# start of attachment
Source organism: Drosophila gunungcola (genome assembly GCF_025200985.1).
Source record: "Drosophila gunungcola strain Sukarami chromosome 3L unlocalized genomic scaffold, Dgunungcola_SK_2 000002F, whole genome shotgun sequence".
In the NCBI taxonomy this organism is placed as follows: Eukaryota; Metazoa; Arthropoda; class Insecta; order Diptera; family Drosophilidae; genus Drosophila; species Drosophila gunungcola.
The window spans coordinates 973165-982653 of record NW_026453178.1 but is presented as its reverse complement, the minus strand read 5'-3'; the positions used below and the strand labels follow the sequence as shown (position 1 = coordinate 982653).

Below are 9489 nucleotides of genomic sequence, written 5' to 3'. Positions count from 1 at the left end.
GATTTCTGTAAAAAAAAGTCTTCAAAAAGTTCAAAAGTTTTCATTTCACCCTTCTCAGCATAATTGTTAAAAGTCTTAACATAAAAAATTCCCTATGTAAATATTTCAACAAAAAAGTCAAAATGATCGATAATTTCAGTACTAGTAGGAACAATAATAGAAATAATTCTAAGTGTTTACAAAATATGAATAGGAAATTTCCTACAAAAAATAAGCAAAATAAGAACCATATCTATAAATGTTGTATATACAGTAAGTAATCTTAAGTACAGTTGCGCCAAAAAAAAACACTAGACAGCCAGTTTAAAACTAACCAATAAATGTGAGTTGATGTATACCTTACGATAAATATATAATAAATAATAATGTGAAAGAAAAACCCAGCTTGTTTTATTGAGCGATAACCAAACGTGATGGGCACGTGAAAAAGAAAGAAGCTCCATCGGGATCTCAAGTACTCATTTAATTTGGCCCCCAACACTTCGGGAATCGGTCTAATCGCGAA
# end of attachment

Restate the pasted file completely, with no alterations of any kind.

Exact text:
Source organism: Drosophila gunungcola (genome assembly GCF_025200985.1).
Source record: "Drosophila gunungcola strain Sukarami chromosome 3L unlocalized genomic scaffold, Dgunungcola_SK_2 000002F, whole genome shotgun sequence".
In the NCBI taxonomy this organism is placed as follows: Eukaryota; Metazoa; Arthropoda; class Insecta; order Diptera; family Drosophilidae; genus Drosophila; species Drosophila gunungcola.
The window spans coordinates 973165-982653 of record NW_026453178.1 but is presented as its reverse complement, the minus strand read 5'-3'; the positions used below and the strand labels follow the sequence as shown (position 1 = coordinate 982653).

Below are 9489 nucleotides of genomic sequence, written 5' to 3'. Positions count from 1 at the left end.
GATTTCTGTAAAAAAAAGTCTTCAAAAAGTTCAAAAGTTTTCATTTCACCCTTCTCAGCATAATTGTTAAAAGTCTTAACATAAAAAATTCCCTATGTAAATATTTCAACAAAAAAGTCAAAATGATCGATAATTTCAGTACTAGTAGGAACAATAATAGAAATAATTCTAAGTGTTTACAAAATATGAATAGGAAATTTCCTACAAAAAATAAGCAAAATAAGAACCATATCTATAAATGTTGTATATACAGTAAGTAATCTTAAGTACAGTTGCGCCAAAAAAAAACACTAGACAGCCAGTTTAAAACTAACCAATAAATGTGAGTTGATGTATACCTTACGATAAATATATAATAAATAATAATGTGAAAGAAAAACCCAGCTTGTTTTATTGAGCGATAACCAAACGTGATGGGCACGTGAAAAAGAAAGAAGCTCCATCGGGATCTCAAGTACTCATTTAATTTGGCCCCCAACACTTCGGGAATCGGTCTAATCGCGAA